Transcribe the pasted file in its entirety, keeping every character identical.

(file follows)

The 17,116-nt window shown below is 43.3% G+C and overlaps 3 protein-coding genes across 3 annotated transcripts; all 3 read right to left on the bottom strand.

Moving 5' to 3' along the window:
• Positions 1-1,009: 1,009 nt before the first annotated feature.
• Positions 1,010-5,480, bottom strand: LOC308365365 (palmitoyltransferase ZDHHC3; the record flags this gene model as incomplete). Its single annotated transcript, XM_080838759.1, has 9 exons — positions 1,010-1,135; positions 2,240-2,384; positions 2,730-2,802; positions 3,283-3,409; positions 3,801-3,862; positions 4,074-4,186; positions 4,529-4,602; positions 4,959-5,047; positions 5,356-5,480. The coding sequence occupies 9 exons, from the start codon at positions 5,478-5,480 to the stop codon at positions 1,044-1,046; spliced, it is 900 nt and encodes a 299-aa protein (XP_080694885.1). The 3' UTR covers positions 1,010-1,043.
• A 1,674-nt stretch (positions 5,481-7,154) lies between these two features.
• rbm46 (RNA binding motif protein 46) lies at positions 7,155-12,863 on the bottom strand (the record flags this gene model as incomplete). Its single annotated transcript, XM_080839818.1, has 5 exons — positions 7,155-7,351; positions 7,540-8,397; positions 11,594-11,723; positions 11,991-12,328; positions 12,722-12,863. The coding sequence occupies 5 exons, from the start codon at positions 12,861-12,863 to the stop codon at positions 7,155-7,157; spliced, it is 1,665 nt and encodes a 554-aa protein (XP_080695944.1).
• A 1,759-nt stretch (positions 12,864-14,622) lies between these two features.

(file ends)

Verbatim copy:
The 17,116-nt window shown below is 43.3% G+C and overlaps 3 protein-coding genes across 3 annotated transcripts; all 3 read right to left on the bottom strand.

Moving 5' to 3' along the window:
• Positions 1-1,009: 1,009 nt before the first annotated feature.
• Positions 1,010-5,480, bottom strand: LOC308365365 (palmitoyltransferase ZDHHC3; the record flags this gene model as incomplete). Its single annotated transcript, XM_080838759.1, has 9 exons — positions 1,010-1,135; positions 2,240-2,384; positions 2,730-2,802; positions 3,283-3,409; positions 3,801-3,862; positions 4,074-4,186; positions 4,529-4,602; positions 4,959-5,047; positions 5,356-5,480. The coding sequence occupies 9 exons, from the start codon at positions 5,478-5,480 to the stop codon at positions 1,044-1,046; spliced, it is 900 nt and encodes a 299-aa protein (XP_080694885.1). The 3' UTR covers positions 1,010-1,043.
• A 1,674-nt stretch (positions 5,481-7,154) lies between these two features.
• rbm46 (RNA binding motif protein 46) lies at positions 7,155-12,863 on the bottom strand (the record flags this gene model as incomplete). Its single annotated transcript, XM_080839818.1, has 5 exons — positions 7,155-7,351; positions 7,540-8,397; positions 11,594-11,723; positions 11,991-12,328; positions 12,722-12,863. The coding sequence occupies 5 exons, from the start codon at positions 12,861-12,863 to the stop codon at positions 7,155-7,157; spliced, it is 1,665 nt and encodes a 554-aa protein (XP_080695944.1).
• A 1,759-nt stretch (positions 12,864-14,622) lies between these two features.